Every culture has rituals, many of which include some type of public speech. Offering a toast. Introducing a speaker. Delivering a commencement address. Welcoming guests to an art opening, sports event, anniversary or birthday dinner.
From the Greek eulogia, meaning "praise," a eulogy is another example of ceremonial oratory. Although a speech made in honor of a living person is sometimes referred to as a eulogy, most often the word refers to a commemoration of the life of a recently deceased friend, family member, or colleague. Generally given during a funeral, memorial service, or wake, a eulogy is indeed a ceremony of praise.
To give a eulogy is an honor, a trust, yet many of us approach its preparation and delivery with trepidation. How do you sum up a person's life in three or five or ten minutes? How do you make sure your voice will stay steady and your eyes dry?
As with a toast, the subject of a eulogy is the person being honored, not the speaker. Determining content requires you to focus on the deceased, not on yourself or your grief. List qualities that seem to define the person or his life—wisdom, ambition, curiosity, grace, strength, kindness. Consider anecdotes and situations and circumstances that illustrate those qualities. Evoke scenes, places, words. Use them.
Although a eulogy is a speech of praise, a celebration of life, at times some quality or characteristic that appears less than praiseworthy may raise its truthful head. Author Tom Chiarella writes about a eulogy that moved from examples of thoughtfulness to the sentence, "But I'm here to tell you that Mary was not a glass of milk." The words that followed were delivered with truthful kindness and affection, recalling a real person loved and missed for all that she was.
Find your theme and content will follow—or, build your content and uncover the theme to which it adheres.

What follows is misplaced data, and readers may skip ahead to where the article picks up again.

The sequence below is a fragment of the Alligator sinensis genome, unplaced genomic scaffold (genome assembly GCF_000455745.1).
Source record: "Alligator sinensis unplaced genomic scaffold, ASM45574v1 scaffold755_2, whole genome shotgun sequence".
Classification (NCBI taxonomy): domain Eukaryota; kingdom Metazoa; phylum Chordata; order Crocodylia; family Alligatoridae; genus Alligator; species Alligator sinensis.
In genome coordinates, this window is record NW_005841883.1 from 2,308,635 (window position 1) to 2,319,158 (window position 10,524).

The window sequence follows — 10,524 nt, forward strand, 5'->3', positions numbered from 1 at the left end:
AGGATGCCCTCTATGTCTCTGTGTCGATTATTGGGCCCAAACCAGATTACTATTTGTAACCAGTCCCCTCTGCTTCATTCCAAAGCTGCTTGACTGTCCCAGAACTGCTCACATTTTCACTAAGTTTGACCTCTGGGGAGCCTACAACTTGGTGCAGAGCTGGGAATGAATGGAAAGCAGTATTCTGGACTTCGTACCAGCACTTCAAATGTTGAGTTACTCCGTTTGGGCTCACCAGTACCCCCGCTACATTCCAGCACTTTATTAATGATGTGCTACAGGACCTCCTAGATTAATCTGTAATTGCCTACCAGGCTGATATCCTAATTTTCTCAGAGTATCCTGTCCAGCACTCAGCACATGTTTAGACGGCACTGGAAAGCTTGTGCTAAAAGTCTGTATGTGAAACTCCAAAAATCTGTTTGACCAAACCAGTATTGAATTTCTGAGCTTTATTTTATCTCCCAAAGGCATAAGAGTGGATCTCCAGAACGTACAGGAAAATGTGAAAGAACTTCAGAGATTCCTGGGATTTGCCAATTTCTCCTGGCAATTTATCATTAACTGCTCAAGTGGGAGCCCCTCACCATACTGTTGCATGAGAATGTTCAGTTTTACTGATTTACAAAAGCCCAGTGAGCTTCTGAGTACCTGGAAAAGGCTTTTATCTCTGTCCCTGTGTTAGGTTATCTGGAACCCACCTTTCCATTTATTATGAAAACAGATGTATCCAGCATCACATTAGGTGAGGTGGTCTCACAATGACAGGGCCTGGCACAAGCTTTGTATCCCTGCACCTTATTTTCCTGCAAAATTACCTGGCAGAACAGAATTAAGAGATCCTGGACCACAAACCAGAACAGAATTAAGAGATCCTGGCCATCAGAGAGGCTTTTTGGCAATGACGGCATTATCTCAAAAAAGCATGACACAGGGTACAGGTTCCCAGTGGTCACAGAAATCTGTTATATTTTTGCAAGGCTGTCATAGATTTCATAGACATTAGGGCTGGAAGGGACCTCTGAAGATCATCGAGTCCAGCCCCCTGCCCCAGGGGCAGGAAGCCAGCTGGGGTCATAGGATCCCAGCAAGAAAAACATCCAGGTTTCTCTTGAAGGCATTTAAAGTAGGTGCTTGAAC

A eulogy can take any form.
For his father, author and editor David Frum took a chronological or biographical approach, weaving into it anecdotes and stories that illustrated qualities and characteristics of his father's nature. The dominant quality was optimism, a theme Frum introduced early with the words, "The rules of this beautiful hall did not permit us to bring my father's body with us for this ceremony. Let no one be disappointed. My father hated funerals. He seldom attended them. Why break the habits of a lifetime now?"
Sopranos creator David Chase structured his for actor James Gandolfini as a letter, ending it with a description of an episode not anticipated, one that included scenes and music and never aired.
Mona Simpson divided hers for her brother Steve Jobs by what she learned from him during "three states of being. His full life. His illness. His dying."
Addressing a group in mourning strikes panic in the already broken hearts of many a eulogist. They might worry about a faltering voice, trembling hands, gathering tears. Such signs of emotion can occur. If they do, recover your composure in the time-tested way: Pause. Take a breath. Take another. Establish eye focus again. Then continue.
As always, the best preparation is rehearsal. Hear the words aloud in your own voice, practice gestures, rhythm, and volume until you feel some of the comfort that you hope the eulogy will offer others.